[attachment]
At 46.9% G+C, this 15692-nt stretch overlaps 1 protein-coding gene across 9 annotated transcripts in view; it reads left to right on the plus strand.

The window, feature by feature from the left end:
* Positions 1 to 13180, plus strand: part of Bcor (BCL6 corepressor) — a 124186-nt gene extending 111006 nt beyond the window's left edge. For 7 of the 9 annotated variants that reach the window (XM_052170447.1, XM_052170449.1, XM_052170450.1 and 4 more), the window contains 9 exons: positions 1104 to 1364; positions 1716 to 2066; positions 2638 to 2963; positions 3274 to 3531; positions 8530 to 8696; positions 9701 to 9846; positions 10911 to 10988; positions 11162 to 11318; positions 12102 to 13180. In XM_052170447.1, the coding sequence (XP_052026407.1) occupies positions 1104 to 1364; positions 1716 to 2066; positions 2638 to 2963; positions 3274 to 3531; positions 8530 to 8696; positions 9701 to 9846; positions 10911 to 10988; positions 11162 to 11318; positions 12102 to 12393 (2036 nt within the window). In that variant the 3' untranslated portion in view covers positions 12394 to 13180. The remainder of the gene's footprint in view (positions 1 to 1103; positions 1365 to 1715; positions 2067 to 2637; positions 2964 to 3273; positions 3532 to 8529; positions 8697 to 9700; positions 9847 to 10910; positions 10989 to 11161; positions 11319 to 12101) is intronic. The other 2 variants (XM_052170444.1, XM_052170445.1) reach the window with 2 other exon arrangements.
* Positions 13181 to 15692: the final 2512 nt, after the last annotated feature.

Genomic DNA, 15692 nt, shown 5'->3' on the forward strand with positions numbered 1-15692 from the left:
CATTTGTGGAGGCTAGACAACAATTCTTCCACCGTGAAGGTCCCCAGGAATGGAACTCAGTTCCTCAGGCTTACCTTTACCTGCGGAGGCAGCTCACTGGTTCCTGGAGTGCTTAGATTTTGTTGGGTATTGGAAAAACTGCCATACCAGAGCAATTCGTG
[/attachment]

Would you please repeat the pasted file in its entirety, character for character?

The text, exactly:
At 46.9% G+C, this 15692-nt stretch overlaps 1 protein-coding gene across 9 annotated transcripts in view; it reads left to right on the plus strand.

The window, feature by feature from the left end:
* Positions 1 to 13180, plus strand: part of Bcor (BCL6 corepressor) — a 124186-nt gene extending 111006 nt beyond the window's left edge. For 7 of the 9 annotated variants that reach the window (XM_052170447.1, XM_052170449.1, XM_052170450.1 and 4 more), the window contains 9 exons: positions 1104 to 1364; positions 1716 to 2066; positions 2638 to 2963; positions 3274 to 3531; positions 8530 to 8696; positions 9701 to 9846; positions 10911 to 10988; positions 11162 to 11318; positions 12102 to 13180. In XM_052170447.1, the coding sequence (XP_052026407.1) occupies positions 1104 to 1364; positions 1716 to 2066; positions 2638 to 2963; positions 3274 to 3531; positions 8530 to 8696; positions 9701 to 9846; positions 10911 to 10988; positions 11162 to 11318; positions 12102 to 12393 (2036 nt within the window). In that variant the 3' untranslated portion in view covers positions 12394 to 13180. The remainder of the gene's footprint in view (positions 1 to 1103; positions 1365 to 1715; positions 2067 to 2637; positions 2964 to 3273; positions 3532 to 8529; positions 8697 to 9700; positions 9847 to 10910; positions 10989 to 11161; positions 11319 to 12101) is intronic. The other 2 variants (XM_052170444.1, XM_052170445.1) reach the window with 2 other exon arrangements.
* Positions 13181 to 15692: the final 2512 nt, after the last annotated feature.

Genomic DNA, 15692 nt, shown 5'->3' on the forward strand with positions numbered 1-15692 from the left:
CATTTGTGGAGGCTAGACAACAATTCTTCCACCGTGAAGGTCCCCAGGAATGGAACTCAGTTCCTCAGGCTTACCTTTACCTGCGGAGGCAGCTCACTGGTTCCTGGAGTGCTTAGATTTTGTTGGGTATTGGAAAAACTGCCATACCAGAGCAATTCGTG